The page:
- Swollen lymph nodes
See your healthcare provider if you experience any of these symptoms, even if they subside.
Q. Can I be diagnosed with Lyme disease even if I don’t remember a tick bite?
A. Yes. Ticks often attach to areas of the body where they won’t easily be found. It’s not uncommon for Lyme disease to be diagnosed without proof of the bite, so when diagnosing, we conduct a careful review of your health history, assess the likelihood of exposure, and perform a physical exam to look for the presence of a rash or other symptoms.
Q. How is Lyme disease treated?
A. In most cases, a 21-day course of antibiotics, such as amoxicillin, cefuroxime, or doxycycline, is prescribed. In more severe cases, or when symptoms of the nervous system are present, intravenous (IV) antibiotics may be used for up to one month.
Q. What happens if Lyme disease goes undetected?
A. Like so many illnesses, early detection is beneficial for effective treatment. Because the early symptoms of Lyme disease can be overlooked or mistaken, it’s not uncommon for it to go untreated. As the disease progresses, so do symptoms. Examples of symptoms that are characteristic of late-stage or chronic Lyme disease are:
- Severe headaches and neck stiffness
- Additional rashes on other areas of the body
- Facial palsy (loss of muscle tone or droop on one or both sides of the face)
- Arthritis with severe joint pain and swelling, particularly in the knees and other large joints
- Intermittent pain in tendons, muscles, joints, and bones
- Heart palpitations or an irregular heartbeat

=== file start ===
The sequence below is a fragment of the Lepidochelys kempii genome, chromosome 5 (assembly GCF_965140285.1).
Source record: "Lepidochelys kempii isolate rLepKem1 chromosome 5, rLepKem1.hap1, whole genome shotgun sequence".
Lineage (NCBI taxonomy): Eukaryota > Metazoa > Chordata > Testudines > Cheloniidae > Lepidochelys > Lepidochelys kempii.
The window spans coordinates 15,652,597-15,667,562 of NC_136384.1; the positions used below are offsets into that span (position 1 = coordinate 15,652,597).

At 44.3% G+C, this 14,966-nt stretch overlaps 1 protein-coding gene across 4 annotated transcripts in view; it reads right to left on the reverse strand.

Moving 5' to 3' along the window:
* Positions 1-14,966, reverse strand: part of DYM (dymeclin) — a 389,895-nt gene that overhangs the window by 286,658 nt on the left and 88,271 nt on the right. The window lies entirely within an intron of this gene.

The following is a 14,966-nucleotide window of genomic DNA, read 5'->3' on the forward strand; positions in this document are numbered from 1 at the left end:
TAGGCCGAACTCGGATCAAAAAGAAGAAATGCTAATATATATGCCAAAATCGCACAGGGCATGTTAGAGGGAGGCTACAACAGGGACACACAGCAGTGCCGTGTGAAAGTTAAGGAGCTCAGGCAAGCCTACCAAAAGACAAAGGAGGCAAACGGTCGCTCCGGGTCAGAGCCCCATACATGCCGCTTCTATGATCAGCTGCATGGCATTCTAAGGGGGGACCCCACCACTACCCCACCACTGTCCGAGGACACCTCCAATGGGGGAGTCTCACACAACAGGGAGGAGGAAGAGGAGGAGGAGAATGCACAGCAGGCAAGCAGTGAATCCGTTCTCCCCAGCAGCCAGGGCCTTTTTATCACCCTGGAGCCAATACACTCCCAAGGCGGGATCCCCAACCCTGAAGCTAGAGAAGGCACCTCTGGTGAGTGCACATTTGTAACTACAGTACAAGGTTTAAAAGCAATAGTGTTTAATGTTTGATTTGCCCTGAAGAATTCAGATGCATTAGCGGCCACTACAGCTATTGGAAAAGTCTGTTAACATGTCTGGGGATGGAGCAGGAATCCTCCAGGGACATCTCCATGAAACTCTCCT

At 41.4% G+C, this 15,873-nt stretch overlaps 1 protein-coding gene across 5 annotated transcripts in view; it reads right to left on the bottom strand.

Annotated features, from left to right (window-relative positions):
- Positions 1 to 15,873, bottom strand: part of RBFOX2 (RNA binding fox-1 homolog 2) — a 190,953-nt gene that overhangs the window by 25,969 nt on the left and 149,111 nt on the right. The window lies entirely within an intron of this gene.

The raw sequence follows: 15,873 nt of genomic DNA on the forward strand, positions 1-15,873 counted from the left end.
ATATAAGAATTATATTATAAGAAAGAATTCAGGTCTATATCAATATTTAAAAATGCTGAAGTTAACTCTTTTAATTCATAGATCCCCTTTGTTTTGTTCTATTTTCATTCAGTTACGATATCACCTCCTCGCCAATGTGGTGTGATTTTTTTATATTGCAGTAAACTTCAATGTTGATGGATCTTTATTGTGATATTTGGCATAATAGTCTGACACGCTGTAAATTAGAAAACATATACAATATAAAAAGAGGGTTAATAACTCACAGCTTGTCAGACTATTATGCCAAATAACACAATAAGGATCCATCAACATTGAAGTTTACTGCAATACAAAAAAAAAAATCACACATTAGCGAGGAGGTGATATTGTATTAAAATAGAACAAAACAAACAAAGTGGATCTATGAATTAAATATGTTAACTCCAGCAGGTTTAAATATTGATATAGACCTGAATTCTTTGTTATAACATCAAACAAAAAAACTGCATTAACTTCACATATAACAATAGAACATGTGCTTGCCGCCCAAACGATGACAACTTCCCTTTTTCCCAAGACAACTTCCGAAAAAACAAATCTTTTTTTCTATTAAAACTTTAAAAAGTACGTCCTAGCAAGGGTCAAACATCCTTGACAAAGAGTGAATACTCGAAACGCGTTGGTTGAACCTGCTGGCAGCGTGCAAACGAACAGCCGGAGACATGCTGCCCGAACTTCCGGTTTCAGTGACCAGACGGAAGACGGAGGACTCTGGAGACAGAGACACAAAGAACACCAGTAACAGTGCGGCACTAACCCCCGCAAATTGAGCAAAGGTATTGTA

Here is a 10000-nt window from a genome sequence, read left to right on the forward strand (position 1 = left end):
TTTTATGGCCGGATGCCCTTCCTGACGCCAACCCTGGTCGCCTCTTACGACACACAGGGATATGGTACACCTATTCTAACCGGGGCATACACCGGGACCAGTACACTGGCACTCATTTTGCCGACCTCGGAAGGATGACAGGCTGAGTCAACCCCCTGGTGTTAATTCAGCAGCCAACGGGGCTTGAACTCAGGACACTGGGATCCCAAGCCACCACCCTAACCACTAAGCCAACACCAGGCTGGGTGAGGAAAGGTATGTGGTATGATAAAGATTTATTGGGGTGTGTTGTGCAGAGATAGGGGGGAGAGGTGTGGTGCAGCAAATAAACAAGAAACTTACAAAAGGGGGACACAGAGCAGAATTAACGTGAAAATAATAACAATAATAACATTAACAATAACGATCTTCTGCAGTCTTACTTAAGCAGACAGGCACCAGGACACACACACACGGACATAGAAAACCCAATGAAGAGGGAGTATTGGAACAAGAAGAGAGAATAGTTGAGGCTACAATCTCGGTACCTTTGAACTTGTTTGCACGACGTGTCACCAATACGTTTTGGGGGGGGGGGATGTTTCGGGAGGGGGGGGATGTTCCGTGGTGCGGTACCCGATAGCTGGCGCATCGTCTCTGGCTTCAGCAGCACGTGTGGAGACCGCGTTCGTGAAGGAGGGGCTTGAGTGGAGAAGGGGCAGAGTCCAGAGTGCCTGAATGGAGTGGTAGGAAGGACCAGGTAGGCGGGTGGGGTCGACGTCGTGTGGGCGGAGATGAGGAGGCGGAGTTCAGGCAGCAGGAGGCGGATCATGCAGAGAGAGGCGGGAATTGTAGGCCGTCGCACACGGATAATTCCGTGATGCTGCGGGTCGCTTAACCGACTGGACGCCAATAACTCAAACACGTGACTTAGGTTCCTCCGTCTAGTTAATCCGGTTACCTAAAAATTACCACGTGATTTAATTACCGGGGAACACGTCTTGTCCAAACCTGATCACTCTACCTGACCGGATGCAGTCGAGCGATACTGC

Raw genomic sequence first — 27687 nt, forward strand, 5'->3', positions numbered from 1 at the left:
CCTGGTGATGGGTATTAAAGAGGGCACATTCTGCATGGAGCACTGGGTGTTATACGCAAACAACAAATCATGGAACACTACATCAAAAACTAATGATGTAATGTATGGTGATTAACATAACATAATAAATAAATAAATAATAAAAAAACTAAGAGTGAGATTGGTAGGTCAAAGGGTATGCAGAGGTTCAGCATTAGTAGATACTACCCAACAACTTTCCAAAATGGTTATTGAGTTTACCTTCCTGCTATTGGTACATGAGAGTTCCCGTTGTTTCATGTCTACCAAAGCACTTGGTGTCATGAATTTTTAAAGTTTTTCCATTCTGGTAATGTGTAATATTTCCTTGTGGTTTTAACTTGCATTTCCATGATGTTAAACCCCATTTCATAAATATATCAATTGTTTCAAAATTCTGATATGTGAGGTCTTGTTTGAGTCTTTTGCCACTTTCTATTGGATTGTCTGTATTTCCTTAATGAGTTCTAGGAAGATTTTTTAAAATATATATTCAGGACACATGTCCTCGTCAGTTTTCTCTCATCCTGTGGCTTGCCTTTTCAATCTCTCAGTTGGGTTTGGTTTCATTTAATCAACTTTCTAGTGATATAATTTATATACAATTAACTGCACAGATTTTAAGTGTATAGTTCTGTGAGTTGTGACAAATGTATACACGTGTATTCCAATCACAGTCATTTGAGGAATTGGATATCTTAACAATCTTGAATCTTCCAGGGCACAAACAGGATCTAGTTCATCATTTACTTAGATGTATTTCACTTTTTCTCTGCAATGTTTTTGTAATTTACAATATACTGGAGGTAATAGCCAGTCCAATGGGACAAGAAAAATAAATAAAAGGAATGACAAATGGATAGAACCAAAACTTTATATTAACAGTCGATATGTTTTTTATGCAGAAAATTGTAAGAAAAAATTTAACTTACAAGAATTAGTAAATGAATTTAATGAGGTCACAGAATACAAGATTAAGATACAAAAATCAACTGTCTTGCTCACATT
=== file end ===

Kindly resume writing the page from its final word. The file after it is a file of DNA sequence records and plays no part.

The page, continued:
- Episodes of dizziness or shortness of breath
- Inflammation of the brain and spinal cord
- Nerve pain
- Shooting pains, numbness, or tingling in the hands or feet
Q. If I get Lyme disease, will I always have Lyme disease?
A. No. If you are treated with antibiotics in the early stage of the infection, you will likely recover rapidly and completely. Even individuals who are treated with antibiotics in the later stages typically respond well to antibiotics.
Clinical studies continue to investigate the lingering effects of Lyme disease in some patients who experience long-term fatigue, pain, insomnia, and depression. An estimated 1 in 10 people who get Lyme disease have chronic Lyme disease or “post-treatment Lyme disease syndrome” (PTLDS).
Q. What can I do to prevent tick bites?
A. By taking a few precautions, you can prevent tick bites and the trouble they cause.
- Whenever possible, walk and hike on cleared trails, avoiding the tall grasses, brush, and other foliage where ticks hang out.
- Minimize skin exposure by wearing long sleeves and pants to cover your arms and legs. To keep ticks from crawling onto your legs, tuck pants into your socks.
- Wear light-colored clothing to spot ticks easily.
- Use a bug repellant with at least 20% DEET for any exposed skin. The EPA can help you find the repellent that’s right for you.
- Spray your clothes with permethrin, or invest in permethrin-treated clothing like InsectShield – both options will repel ticks.
- When you return home, conduct a thorough tick check. Closely inspect your clothes and body, including underarms, belly button, ears, hair, and any other nooks and crannies where ticks could hide.
- Did you bring your pet with you? Be sure they get a doggie tick check too.
- Shower and change into clean clothes after being outside.